Mihajlo Lukić

From Wikipedia, the free encyclopedia
Jump to navigation Jump to search
Mihajlo Lukić
Mihajlo Lukic.JPG
Mihajlo Lukić in Royal Yugoslav Army uniform
Born (1886-09-24)24 September 1886
Virje, Croatia-Slavonia, Austria-Hungary
Died July 18, 1961(1961-07-18) (aged 74)
Zagreb, PR Croatia, FPR Yugoslavia
Buried Mirogoj cemetery, Zagreb, Croatia
Allegiance  Austria-Hungary (until 1918)
 Yugoslavia (1918-1941)
 Independent State of Croatia (1941-1943)
Years of service 1905–1943[1]
Rank General
Battles/wars World War I
World War II in Yugoslavia

Mihajlo Lukić (24 September 1886 – 18 July 1961) was a Croatian general who began his career as an officer in the Austro-Hungarian Army during World War I, then climbed the hierarchy of the Royal Yugoslav Army, finally joining the Croatian Home Guard during World War II. He was retired in 1943 due to his disapproval of sending Croat volunteers to the Wehrmacht. After the collapse of the Independent State of Croatia, communist authorities sentenced him to 10 years in prison.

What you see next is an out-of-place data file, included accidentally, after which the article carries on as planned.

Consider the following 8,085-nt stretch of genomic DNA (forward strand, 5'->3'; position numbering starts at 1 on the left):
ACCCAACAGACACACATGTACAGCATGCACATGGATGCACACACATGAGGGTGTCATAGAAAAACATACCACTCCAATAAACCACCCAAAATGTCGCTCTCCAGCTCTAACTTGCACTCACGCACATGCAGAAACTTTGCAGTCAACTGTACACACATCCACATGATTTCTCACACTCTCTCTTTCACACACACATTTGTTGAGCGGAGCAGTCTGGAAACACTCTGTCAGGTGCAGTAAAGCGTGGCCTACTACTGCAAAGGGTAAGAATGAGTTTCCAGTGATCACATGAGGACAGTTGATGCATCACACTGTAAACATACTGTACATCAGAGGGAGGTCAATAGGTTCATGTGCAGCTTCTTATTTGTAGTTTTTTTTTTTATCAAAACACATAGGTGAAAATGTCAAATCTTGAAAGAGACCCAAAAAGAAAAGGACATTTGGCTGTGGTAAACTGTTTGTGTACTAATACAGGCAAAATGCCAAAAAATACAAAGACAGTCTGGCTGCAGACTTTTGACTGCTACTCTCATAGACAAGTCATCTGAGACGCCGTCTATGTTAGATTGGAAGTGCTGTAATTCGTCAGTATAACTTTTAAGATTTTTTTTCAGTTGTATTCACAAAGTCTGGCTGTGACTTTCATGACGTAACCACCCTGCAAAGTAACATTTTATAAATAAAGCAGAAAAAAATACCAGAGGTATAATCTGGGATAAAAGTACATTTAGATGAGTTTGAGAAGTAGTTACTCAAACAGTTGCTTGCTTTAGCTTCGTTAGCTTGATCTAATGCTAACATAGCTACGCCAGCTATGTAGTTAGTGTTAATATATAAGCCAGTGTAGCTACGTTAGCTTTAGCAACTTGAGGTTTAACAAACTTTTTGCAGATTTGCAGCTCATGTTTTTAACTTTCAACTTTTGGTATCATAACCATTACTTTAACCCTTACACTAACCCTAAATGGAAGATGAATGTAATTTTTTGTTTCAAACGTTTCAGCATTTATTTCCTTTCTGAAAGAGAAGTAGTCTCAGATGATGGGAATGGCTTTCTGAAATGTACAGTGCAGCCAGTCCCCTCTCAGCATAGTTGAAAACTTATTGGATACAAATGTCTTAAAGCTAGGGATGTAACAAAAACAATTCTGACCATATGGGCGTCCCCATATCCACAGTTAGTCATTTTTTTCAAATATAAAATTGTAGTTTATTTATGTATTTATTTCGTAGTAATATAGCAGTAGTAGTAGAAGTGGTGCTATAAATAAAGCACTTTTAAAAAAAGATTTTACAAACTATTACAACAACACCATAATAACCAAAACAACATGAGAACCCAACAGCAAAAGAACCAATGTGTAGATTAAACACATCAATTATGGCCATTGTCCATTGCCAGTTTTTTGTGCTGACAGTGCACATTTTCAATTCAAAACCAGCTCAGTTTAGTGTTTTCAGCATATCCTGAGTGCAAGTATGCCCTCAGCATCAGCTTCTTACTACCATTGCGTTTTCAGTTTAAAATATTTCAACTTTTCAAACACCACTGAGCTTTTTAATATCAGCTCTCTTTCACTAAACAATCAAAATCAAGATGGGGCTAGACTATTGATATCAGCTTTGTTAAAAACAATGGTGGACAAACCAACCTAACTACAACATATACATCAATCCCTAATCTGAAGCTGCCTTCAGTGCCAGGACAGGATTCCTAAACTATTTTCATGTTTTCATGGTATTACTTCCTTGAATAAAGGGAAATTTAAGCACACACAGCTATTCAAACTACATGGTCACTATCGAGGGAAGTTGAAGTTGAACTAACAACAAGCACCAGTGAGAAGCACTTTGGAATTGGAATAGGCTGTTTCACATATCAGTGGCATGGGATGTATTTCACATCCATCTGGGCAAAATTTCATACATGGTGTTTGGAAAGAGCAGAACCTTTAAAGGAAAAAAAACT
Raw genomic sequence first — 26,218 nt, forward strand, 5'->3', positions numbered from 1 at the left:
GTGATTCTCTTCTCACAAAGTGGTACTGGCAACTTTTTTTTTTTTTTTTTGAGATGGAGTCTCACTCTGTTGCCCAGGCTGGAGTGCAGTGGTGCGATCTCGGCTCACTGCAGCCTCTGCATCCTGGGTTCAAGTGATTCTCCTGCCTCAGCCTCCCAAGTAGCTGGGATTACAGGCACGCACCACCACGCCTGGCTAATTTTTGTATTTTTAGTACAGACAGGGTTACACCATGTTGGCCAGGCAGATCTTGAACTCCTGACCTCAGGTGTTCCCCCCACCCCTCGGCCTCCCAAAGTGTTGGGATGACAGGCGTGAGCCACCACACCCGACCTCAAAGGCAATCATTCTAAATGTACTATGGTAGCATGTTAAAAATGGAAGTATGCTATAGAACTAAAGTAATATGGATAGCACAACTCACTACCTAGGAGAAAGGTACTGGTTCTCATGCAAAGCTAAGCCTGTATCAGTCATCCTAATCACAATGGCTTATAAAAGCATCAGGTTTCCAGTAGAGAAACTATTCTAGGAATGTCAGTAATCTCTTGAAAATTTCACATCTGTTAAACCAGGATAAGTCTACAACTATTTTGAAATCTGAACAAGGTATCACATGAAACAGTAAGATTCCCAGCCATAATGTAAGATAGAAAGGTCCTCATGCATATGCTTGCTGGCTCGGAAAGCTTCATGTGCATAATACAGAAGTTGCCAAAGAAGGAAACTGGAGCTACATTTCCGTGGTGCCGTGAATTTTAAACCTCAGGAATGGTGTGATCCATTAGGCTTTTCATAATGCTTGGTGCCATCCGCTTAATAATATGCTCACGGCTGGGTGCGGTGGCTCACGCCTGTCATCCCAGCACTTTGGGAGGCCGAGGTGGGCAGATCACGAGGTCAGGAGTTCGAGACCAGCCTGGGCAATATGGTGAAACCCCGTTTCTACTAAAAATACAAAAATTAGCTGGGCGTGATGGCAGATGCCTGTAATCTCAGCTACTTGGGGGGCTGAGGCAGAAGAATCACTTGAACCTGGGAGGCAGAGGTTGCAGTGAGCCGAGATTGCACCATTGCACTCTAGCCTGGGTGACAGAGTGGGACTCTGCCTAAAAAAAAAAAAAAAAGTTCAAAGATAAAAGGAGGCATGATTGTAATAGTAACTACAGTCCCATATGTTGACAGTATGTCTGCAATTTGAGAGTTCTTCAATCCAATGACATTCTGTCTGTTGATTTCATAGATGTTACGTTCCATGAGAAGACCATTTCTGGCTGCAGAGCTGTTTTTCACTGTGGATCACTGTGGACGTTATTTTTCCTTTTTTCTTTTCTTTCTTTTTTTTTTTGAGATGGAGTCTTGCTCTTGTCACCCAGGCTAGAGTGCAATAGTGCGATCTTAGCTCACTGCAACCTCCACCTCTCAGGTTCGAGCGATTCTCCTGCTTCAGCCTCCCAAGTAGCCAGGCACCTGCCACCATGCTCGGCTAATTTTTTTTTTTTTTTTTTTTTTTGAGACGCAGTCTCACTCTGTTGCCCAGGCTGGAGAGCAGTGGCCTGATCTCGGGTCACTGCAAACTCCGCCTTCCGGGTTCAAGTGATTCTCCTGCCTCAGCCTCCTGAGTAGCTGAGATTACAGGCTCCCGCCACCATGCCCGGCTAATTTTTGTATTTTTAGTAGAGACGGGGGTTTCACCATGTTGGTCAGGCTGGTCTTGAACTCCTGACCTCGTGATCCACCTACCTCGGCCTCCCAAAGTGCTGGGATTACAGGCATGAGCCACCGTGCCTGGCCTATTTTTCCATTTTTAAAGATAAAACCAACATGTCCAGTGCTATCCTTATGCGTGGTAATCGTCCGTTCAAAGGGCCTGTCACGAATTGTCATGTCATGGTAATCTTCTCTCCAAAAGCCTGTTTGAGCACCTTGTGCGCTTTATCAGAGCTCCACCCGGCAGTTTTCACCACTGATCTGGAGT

Early life[edit]

Lukić was the father of a musical school professor, Darko Lukić. He finished gymnasium in Bjelovar, and was then sent to the Higher Cadet school in Karlovac. He then finished the Military Academy in Vienna. Although his family was Orthodox (Serb), he identified as Croat.[2][3]

World War II[edit]

At the start of the April War, Lukić headed the Triglav Alpine Detachment. From the establishment of the Independent State of Croatia in April 1941 until June he headed the Osijek Division. From July to October 1941 he headed the Lika Brigade based in Bihać. He also briefly served as liaison officer to the Second Italian Army and was inspector-general of the infantry.

From late 1941 until April 1943 he served as commander of the III Domobran Corps, covering much of the southern Independent State of Croatia. In 1942 he became outspoken against Croatian soldiers joining German units and claimed that German economic interests were outweighing the interests of the new Croatian state.[4] He was forced to retire in 1943, after being suspected to have contacts with Chetniks.[5]

He was sentenced to ten years imprisonment in Communist Yugoslavia. He is buried at Mirogoj cemetery.[6]

References[edit]

  1. ^ Županić, Sergej (4 April 2011). "General Mihajlo Lukić". Vojna povijest (in Croatian). Retrieved 16 July 2012. 
  2. ^ "General Mihajlo Lukić". Vojna povijest. 
  3. ^ "7 NEPOZNATIH PRIČA O DRUGOM SVETSKOM RATU Čudo u NDH: Srbin, a ustaša!". Kurir. 
  4. ^ Marijan, Davor. Borbe za Kupres 1942. AGM. Zagreb, 1999.
  5. ^ Jozo Tomasevich (October 2002). War and Revolution in Yugoslavia: 1941 - 1945. Stanford University Press. pp. 435–. ISBN 978-0-8047-7924-1. 
  6. ^ Mihajlo Lukić Archived 2011-07-18 at the Wayback Machine., Gradsko groblje